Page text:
I don't like thinking about the end of my pets' lives. My pets are a part of my family, and I want them to be healthy, happy and comfortable every single day. Unfortunately, for the part of me that would rather pretend everyone and everything I love will live happily ever after forever and ever, this requires planning.
One of my dogs is getting older. She's 11 now, and has Cushing's disease, hypothyroidism and severe hip dysplasia. Today she is racing around the yard after a ball, but I know that in another year or two things will get rapidly worse for her. I can't pretend that they won't, and it wouldn't be fair to her if I did. When her conditions start to break her body down and she fully loses her hearing and sight, taking her in to see the vet every few weeks to adjust her medication is the last thing she is going to want to do. Not taking her in, of course, isn't an option either.
As part of my depressing planning process, I discovered veterinary hospice care.
I had heard of hospice care for people, but it never occurred to me that there was a hospice option for pets. Hospice care for pets is essentially a specialized plan that you and your veterinarian come up with to deal with a terminally ill pet. If your pet only has a few months to live but is not yet at the point of euthanasia, hospice care can offer a solution for the interim.
Hospice care is an option for:
Some veterinary practices offer in-home hospice care, which means that a vet or veterinary technician will come to your home to administer veterinary care, instead of putting your pet through the stress of going to the vet. Your vet may also show you how to perform some of these procedures yourself, like IV fluid administration and simple injections to make things even easier.
Pain management and client education are probably the most important aspects of hospice care. Instead of multiple blood tests, hospice care may offer you the option to sign an NSAID release so that your pet can receive NSAID medication refills without the usual tests. Your hospice vet can also give you a longer supply of pain meds for emergencies, as well as medications to help your pet with urinary incontinence, panting and other symptoms that may go along with their condition.
Knowing how to deal with a dying pet is the most important part of hospice care for owners. When it comes time for my dog to enter hospice, I want to know what to expect and how to help her. I also want to be able to know when she's had enough so that I can make that ultimate decision in good conscience.
Eventually, we have to say goodbye. Hospice care can help you identify when your pet has had enough, and many hospice services offer at-home euthanasia so that your pet is as comfortable as possible when the time comes. Taking a pet to the vet for their final visit is stressful for everyone involved. It is emotional for the owners and confusing for the pet. I want my animals to spend their last minutes in a place they are familiar with.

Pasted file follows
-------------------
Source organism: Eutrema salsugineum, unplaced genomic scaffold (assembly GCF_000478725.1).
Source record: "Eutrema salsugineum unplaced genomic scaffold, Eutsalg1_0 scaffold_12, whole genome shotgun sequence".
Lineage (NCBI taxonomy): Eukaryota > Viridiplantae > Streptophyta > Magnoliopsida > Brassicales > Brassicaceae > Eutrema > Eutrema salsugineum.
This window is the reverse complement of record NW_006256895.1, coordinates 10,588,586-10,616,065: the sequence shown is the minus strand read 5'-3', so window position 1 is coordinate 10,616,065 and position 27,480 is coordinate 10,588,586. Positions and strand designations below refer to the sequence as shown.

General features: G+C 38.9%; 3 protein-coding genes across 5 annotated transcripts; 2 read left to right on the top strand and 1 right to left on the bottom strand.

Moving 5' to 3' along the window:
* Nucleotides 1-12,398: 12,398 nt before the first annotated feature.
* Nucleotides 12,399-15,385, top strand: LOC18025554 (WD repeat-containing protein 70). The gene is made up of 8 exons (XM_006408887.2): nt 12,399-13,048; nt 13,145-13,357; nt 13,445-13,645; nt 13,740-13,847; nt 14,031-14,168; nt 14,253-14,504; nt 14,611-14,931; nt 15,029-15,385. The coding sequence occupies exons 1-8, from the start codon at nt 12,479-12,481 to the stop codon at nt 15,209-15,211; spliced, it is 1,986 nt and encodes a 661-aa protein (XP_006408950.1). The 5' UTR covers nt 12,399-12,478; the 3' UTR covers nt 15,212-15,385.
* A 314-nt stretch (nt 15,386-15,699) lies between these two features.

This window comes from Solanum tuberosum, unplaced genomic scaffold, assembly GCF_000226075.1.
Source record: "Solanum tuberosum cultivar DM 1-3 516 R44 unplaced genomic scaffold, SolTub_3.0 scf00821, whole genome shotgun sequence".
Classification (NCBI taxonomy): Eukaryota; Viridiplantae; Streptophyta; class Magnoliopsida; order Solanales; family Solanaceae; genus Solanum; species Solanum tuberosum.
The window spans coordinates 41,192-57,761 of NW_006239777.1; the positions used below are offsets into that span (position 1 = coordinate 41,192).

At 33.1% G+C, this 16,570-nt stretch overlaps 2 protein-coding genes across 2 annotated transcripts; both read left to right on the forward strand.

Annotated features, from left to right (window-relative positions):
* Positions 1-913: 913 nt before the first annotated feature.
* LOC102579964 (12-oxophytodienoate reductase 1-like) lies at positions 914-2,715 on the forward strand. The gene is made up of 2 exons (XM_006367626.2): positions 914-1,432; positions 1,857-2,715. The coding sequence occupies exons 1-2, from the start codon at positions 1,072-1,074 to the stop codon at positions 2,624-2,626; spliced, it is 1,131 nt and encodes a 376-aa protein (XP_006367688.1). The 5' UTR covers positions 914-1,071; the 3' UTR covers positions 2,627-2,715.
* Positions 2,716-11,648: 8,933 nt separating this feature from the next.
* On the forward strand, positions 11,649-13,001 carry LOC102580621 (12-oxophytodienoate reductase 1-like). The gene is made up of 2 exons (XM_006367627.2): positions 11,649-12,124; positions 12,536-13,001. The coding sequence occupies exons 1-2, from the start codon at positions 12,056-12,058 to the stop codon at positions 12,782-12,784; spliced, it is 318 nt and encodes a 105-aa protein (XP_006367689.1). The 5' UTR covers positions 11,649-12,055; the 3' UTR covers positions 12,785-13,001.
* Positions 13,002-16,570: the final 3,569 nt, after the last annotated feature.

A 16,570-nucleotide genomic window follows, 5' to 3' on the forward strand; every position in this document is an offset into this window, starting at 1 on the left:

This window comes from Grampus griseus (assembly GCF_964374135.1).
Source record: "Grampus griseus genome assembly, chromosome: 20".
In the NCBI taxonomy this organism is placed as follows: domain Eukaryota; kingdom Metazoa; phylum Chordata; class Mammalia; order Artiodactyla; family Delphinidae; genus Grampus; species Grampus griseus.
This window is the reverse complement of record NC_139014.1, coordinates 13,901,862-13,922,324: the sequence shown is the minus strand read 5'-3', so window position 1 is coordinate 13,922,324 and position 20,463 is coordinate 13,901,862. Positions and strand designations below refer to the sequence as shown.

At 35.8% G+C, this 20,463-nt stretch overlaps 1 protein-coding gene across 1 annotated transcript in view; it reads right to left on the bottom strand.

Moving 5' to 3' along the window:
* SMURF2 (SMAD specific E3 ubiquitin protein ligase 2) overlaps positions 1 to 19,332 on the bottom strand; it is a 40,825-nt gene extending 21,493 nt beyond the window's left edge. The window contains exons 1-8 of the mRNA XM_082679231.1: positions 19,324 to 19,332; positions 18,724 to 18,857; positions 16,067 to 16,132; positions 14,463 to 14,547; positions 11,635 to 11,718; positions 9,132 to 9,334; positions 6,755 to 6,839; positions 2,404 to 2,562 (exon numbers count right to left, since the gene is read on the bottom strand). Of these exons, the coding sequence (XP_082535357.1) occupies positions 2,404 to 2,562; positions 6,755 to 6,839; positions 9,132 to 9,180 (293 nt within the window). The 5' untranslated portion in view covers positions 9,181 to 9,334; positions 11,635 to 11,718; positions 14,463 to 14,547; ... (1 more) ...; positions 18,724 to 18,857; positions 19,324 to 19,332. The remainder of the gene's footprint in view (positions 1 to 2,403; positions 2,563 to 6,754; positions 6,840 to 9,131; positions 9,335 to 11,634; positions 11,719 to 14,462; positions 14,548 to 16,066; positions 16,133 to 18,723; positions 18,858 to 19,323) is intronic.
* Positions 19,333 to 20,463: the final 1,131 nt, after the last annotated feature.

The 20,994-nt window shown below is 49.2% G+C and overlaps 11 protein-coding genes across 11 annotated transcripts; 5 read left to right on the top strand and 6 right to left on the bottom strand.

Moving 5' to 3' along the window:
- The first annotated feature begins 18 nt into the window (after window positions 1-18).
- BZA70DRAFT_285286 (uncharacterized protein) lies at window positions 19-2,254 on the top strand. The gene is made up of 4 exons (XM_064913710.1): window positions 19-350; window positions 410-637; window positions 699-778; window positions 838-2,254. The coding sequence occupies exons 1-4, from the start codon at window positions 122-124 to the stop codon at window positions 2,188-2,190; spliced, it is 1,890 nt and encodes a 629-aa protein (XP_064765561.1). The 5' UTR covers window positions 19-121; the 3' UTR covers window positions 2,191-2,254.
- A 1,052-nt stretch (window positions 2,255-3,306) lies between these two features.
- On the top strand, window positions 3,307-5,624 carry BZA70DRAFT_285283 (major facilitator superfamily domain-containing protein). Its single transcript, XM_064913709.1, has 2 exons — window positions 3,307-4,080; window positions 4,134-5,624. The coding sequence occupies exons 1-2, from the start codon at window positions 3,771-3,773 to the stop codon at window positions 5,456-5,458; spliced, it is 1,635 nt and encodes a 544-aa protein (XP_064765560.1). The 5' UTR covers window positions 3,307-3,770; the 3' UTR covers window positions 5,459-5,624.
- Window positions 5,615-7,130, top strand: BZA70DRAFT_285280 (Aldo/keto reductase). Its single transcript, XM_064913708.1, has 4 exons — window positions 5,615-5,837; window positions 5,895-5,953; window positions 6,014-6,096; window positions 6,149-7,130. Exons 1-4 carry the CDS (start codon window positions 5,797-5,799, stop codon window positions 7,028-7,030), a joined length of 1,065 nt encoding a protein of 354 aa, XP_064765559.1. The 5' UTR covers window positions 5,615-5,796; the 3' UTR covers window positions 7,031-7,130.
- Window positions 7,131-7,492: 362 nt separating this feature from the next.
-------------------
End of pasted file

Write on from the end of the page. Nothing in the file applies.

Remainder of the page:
After the fact, your vet will help you arrange for your pet's remains to be taken care of according to your wishes, and you can mourn your pet in the privacy of your home. Talk to your vet ahead of time about your preferences for euthanasia and the services they offer. That way, you will be fully equipped to make the tough decision ahead of you.
Veterinary hospice care is growing in popularity as more and more pet owners like me show an interest. There is no set charge for hospice care, but according to a publication put out by Clinician's Brief, in-home hospice care from a technician averages around $30-40 an hour, and an in-home visit from a vet costs $100-150. This cost does not necessarily include treatments and medications, but it still puts it within the range of a regular veterinary office visit.
There is pretty much only one way to get veterinary hospice care, and that is to ask your vet. Not all vets offer in-home visits, but your vet should be able to either refer you to a vet who does offer a hospice service or help you come up with a plan to keep your terminally ill pet comfortable.
I want my dog to be as comfortable as possible during her last days. For me, that means talking to my vet now about hospice care so that I know we have a plan in place for when the time comes. As someone who has a hard time talking about this sort of thing without bursting into tears, this will make it much easier for me, my veterinarian and my dog, as I am 100 percent positive I will not be able to hold it together long enough to have this conversation once the end draws near.
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